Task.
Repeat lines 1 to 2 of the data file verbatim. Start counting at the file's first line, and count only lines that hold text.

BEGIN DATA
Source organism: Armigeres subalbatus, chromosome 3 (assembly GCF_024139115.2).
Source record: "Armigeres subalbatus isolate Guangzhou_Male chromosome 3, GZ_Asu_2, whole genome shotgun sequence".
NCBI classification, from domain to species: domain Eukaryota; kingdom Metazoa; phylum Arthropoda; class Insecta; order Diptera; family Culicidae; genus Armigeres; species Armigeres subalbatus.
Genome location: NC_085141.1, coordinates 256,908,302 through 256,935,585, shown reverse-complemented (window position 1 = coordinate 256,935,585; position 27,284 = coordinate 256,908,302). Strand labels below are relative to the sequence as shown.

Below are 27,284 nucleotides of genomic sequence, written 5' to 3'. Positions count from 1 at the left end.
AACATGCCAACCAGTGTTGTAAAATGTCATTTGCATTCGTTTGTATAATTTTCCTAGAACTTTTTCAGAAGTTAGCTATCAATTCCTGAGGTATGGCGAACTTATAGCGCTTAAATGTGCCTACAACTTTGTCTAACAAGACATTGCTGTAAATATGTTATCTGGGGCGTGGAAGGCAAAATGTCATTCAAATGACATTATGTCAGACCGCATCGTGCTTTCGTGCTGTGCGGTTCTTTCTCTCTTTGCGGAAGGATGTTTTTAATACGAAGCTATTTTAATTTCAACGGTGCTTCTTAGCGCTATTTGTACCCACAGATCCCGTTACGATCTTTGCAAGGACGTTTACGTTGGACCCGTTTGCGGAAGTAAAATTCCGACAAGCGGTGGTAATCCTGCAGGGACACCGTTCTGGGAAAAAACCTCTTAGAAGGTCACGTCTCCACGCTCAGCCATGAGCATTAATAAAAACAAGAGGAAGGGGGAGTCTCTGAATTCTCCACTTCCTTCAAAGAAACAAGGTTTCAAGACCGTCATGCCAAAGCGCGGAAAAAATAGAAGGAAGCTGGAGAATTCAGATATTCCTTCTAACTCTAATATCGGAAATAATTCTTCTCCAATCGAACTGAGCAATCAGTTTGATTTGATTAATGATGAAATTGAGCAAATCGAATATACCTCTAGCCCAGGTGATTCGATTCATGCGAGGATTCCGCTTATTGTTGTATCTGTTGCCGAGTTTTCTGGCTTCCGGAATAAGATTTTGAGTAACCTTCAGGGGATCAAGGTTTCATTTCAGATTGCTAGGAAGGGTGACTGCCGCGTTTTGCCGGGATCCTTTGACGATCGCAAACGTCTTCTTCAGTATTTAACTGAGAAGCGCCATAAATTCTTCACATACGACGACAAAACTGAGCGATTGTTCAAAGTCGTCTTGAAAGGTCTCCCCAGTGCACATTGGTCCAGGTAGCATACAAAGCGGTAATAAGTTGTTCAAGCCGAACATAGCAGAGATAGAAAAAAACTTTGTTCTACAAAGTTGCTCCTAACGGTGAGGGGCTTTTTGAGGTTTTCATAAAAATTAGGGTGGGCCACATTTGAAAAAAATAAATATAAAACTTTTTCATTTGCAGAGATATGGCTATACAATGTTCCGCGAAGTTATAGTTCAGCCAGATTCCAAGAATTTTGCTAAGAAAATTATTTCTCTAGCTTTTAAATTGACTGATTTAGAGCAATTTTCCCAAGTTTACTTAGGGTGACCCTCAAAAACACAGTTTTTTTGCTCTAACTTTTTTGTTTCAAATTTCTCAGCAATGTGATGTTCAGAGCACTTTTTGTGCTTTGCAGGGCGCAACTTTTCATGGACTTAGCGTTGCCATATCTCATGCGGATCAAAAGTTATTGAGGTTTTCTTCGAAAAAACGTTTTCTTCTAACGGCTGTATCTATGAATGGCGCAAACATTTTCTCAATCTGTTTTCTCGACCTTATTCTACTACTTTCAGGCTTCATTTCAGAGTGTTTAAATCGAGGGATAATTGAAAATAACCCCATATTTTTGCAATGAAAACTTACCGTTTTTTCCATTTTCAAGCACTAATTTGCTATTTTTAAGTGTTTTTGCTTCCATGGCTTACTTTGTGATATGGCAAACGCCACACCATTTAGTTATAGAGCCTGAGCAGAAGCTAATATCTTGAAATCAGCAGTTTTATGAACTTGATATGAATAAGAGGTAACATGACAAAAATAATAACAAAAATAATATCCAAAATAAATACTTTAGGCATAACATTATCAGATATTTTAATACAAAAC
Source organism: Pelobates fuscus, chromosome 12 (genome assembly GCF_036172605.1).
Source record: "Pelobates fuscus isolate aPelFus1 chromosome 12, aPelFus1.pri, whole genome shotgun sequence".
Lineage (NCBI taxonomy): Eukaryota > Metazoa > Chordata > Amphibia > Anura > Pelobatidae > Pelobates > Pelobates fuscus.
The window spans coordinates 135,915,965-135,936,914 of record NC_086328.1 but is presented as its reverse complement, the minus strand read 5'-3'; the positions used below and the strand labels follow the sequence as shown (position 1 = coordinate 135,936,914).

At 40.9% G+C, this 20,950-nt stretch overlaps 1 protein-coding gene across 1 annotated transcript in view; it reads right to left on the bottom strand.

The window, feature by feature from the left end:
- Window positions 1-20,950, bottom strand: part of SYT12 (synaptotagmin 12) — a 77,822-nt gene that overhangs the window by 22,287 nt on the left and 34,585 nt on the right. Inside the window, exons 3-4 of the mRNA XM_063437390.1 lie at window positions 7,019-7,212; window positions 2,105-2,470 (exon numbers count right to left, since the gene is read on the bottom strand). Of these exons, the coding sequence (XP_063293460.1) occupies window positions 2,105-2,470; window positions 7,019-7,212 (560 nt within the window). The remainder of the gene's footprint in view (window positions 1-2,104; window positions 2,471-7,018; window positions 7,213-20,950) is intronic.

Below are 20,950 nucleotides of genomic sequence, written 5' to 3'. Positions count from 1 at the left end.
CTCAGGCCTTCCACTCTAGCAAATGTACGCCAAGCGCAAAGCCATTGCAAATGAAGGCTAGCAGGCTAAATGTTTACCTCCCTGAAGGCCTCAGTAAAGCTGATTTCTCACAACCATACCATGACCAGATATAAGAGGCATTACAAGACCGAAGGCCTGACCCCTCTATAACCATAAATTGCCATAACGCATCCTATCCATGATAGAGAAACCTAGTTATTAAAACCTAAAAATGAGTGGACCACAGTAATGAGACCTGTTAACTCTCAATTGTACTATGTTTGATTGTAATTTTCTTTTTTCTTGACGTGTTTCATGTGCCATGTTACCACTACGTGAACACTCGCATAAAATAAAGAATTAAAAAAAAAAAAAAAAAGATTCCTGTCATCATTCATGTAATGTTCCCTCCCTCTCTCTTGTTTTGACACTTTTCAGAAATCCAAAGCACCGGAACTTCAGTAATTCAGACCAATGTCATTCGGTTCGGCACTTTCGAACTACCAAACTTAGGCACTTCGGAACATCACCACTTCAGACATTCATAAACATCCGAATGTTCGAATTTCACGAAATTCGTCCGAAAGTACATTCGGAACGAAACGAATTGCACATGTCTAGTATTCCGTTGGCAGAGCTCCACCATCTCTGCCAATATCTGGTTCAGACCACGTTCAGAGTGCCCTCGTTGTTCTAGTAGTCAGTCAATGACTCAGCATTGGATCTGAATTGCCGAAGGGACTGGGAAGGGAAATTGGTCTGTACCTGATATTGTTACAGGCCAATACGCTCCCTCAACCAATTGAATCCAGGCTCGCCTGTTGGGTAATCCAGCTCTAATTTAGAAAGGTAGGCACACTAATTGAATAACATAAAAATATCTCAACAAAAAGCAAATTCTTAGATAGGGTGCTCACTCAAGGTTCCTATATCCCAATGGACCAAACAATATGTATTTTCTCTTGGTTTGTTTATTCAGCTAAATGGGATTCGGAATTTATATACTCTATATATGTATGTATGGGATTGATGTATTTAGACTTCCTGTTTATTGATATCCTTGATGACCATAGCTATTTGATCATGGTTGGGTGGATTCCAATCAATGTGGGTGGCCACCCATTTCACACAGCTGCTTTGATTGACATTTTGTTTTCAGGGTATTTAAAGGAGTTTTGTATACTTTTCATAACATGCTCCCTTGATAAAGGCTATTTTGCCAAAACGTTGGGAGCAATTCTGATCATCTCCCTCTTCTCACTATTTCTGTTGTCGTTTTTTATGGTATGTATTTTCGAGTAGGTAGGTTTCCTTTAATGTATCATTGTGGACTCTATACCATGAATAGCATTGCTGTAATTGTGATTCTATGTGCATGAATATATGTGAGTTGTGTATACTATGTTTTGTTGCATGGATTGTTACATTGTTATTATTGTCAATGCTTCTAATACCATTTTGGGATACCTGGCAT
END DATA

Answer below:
Source organism: Armigeres subalbatus, chromosome 3 (assembly GCF_024139115.2).
Source record: "Armigeres subalbatus isolate Guangzhou_Male chromosome 3, GZ_Asu_2, whole genome shotgun sequence".